According to Yun Mane, director of the Cambodian Indigenous Youth Association (CIYA), villages like Kabal Romeas are an important part of the country’s indigenous heritage. The decision to prioritise development over cultural preservation will ultimately be a loss for Cambodia, she says.
“The risk is that when the village is flooded they will lose their identity, their cultural beliefs, traditional knowledge, ways of collecting medicine, building houses, interacting with the land and forest,” Mane said. “Indigenous people are part of the country’s heritage, so I hope the government will pay more attention to this.”
For now, the government has offered to relocate Kabal Romeas’s inhabitants to a new village several hours away, and the company leading the project – the Cambodian-Chinese consortium Hydro Power Lower Sesan 2 Co Ltd – offered around $6,000 compensation to families willing to relocate.
Some families have accepted the money or 5 hectares of land offered, but they complain that the land isn’t ideal for farming, and that the new village is too far from the forest and too close to major roadways.
Others, like Srang Choeun, 52, and his wife Keng Bang, 45, are refusing to leave. Choeun says relocation would mean losing everything.
“Now we live in Kabal Romeas collectively, we are united as a community by our common ownership of the land,” Choeun explains, his salt-and-pepper hair glistening in the sun. “But if we agree to relocate then we will accept private property, we will own land like the Khmer people.”
For Choeun, that means giving up slash-and-burn farming practices and access to the area’s natural resources, saying goodbye to the graves of his ancestors, and giving up the unity and collective identity of his people.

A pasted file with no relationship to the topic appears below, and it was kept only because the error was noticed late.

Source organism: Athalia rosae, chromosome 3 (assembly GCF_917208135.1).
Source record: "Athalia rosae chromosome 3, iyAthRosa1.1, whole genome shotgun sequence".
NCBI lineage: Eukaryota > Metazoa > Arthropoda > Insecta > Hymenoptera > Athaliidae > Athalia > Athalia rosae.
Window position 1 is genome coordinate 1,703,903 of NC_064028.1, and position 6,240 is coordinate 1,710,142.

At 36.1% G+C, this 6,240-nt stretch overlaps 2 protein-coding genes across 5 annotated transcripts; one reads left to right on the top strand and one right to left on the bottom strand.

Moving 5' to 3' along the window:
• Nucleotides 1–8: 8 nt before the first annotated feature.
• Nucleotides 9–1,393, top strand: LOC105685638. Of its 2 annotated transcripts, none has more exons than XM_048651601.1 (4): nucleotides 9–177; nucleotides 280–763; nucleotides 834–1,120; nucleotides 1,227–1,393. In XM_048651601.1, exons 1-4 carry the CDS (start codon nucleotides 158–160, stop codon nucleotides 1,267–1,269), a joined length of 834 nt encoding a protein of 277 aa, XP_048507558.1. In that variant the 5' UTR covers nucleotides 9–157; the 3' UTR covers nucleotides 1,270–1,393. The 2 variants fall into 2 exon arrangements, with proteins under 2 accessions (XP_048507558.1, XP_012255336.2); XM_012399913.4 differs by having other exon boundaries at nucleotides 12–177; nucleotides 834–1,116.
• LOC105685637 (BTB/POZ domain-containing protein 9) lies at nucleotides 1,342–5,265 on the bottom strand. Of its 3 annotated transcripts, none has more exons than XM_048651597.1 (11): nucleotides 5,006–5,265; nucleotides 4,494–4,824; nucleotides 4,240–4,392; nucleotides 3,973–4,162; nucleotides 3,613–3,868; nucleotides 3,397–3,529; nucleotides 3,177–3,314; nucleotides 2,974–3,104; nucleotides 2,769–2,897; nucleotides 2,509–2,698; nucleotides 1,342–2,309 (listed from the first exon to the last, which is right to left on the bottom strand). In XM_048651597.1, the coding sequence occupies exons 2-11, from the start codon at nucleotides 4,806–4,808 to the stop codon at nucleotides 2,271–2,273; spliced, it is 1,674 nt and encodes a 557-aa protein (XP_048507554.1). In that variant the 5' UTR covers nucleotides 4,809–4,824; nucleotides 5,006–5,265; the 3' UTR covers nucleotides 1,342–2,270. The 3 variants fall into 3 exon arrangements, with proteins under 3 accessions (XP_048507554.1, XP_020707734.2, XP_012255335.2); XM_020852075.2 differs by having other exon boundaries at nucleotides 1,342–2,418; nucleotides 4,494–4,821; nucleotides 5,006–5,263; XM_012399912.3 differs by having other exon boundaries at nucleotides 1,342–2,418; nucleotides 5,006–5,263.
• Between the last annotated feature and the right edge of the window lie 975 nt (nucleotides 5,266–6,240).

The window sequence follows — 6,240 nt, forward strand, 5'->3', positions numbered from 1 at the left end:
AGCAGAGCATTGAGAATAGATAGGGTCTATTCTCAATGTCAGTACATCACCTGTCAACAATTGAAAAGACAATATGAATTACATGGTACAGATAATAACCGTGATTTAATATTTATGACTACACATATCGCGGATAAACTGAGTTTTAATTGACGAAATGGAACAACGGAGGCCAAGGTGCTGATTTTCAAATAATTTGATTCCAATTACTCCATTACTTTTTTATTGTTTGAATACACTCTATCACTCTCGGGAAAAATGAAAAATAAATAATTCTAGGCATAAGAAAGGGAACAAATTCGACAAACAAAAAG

Today, much of the village lies empty. The monks from the local pagoda fled in anticipation of the flood, leaving sacred books and statues behind.
More than half of the 200 families who inhabited Kabal Romeas have left for the new village. But the 60 families who remain are militantly determined not to go, even though officials have warned that the area will flood any day.
As a sign of resistance, the families have taken to spray painting their houses with slogans against the dam.
“This is our native home,” says Nhal, standing in the doorway of his nephew’s house next to the words “I will not leave my homeland”, which are spray painted on the wall in green. “Our ancestors’ spirits are here, we were born here, and we have agreed to die here.”
Appeasing the spirits
Much of the resistance to the dam centres on a belief in spirits connected to the location. Kabal Romeas has two guardian spirits who are especially revered, Ta Uot and Ta Kong. Like their shrines, these spirits are inextricably linked to the land, and the fate of the villagers is connected with that of the spirits, locals say.